Although I use dietary supplements in my practice regularly and I have no problem with their use temporarily, I find myself being ambivalent about them overall. I do lean more toward whole food supplements such as Standard Process products and herbs, which have a pronounced ability to support specific body systems, and more importantly a good diet and any appropriate life style changes. I do use supplements as so called "neutriceuticals" when I have direct, clinical evidence that they may help.
Here are the issues with supplements in general:
- Unless you have a clear cut dietary deficiency or metabolic insufficiency of a particular nutrient, taking mega doses of vitamins and minerals rarely do much.
- On the other hand, RDA levels are not enough for most people, especially when stressed, so taking extra vitamins and minerals as a "safe guard" makes sense and clinical research supports that.
- In almost all clinical trials obtaining your vitamins and minerals from your food is better than taking them as supplements.
- When using supplements in high doses with the intent of modifying or supporting specific metabolic pathways (i.e. "neutriceuticals"), dose, absorption ability, interaction with the liver metabolic pathways and actual distribution and final uptake by the cell make all the difference.
- Sometimes simply improving digestion can make a big difference. Research in this area has expanded exponentially in the last decade or so and we are seeing amazing applications of simple dietary supplements for specific health concerns. As I become aware of these applications, I will report them via my blog.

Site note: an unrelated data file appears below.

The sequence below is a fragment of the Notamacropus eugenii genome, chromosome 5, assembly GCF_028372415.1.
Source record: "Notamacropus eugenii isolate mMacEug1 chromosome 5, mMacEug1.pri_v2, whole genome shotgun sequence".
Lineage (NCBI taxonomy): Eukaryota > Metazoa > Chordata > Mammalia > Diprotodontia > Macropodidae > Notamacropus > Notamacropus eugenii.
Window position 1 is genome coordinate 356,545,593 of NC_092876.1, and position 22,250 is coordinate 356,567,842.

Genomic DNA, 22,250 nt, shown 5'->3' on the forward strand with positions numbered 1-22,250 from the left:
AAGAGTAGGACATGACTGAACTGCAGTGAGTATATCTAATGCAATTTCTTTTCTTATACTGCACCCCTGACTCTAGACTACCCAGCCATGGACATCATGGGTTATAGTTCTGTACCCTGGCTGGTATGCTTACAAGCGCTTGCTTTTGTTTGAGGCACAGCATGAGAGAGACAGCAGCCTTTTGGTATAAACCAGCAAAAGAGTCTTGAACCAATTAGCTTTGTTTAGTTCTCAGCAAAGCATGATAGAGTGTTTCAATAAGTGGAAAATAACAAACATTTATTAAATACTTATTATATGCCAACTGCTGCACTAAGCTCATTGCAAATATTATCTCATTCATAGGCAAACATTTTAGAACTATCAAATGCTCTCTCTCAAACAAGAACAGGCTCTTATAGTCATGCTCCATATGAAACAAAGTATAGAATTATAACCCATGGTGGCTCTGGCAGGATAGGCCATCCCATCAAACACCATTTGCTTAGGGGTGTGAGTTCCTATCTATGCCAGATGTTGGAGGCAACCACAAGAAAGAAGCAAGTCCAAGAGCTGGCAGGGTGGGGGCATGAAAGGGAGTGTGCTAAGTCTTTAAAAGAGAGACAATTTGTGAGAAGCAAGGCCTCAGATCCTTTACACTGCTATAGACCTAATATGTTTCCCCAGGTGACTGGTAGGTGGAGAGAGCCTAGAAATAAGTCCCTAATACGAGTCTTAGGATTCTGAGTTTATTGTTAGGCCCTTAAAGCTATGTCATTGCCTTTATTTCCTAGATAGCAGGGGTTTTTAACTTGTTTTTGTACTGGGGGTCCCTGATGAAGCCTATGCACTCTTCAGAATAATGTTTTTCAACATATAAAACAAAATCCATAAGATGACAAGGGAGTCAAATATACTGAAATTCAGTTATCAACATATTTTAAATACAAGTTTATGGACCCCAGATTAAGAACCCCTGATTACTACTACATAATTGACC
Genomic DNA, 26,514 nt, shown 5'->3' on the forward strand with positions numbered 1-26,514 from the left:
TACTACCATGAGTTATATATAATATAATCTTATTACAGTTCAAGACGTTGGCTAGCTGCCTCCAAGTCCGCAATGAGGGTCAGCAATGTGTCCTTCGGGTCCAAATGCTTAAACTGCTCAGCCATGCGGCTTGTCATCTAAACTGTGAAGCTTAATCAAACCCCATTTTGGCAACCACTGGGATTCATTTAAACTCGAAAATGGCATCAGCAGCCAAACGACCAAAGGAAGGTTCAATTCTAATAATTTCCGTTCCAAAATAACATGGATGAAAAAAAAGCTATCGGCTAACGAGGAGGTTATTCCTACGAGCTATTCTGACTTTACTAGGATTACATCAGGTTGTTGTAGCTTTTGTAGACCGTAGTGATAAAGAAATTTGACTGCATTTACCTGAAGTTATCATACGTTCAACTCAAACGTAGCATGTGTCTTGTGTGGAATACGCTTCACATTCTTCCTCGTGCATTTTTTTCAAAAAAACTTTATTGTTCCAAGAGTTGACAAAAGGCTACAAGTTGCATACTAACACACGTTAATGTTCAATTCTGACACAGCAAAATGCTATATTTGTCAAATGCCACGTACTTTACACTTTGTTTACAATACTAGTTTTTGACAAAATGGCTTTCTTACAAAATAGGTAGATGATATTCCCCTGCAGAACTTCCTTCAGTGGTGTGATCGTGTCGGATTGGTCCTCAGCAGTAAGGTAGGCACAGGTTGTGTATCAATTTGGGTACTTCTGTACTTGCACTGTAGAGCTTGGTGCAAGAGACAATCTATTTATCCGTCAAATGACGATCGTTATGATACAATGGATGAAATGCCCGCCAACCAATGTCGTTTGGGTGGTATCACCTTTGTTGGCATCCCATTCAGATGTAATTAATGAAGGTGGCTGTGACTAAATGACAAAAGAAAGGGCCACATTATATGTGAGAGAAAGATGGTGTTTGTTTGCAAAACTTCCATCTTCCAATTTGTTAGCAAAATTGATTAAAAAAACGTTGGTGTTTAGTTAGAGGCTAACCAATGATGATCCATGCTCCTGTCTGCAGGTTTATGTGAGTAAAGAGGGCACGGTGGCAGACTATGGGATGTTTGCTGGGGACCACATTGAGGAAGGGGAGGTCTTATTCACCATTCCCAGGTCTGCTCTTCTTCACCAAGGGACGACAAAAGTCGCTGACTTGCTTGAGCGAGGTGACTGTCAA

So, I would rather see my clients focus on the quality of the food they eat and improving their digestion ability. Having said that, I do use supplements myself and often recommend them, especially if there appears to be a deficiency or metabolic need based on testing results.
Common deficiencies or insufficiencies* that I see:
- Vitamin D
- Vitamin C
- CoQ10 (especially in my older patients)
- Vitamin B12 (and other B vitamins, Folic Acid)
- Iron (as in iron anemia)
Because the body often has multiple routes to take care of our physiological needs, it is possible to achieve the same biological result via another biochemical pathway, so we may not immediately notice a dietary deficiency. Instead the alternate routes are usually less efficient and consequently take more energy to get the same result. Depending on the nature of the pathway involved this may lead to a cascade effect which causes accumulated inefficiencies and energy expenditures--there is a reduced energy and physiologic function in the entire organism. These insufficiencies may be genetic or epigenically, i.e. enviornmental stimuli which affect genetic expression, determined.
Examples of dietary insufficiency include:
- mineral insufficiencies which act as co-factors in many enzymatic reactions
- a tendency to be metabolically challenged by the type of diet we eat
- immune system degradation with increased allergies, sickness or propensity toward auto-immune or hypersensitivity
- increased system inflammation, because of the lack of key nutrients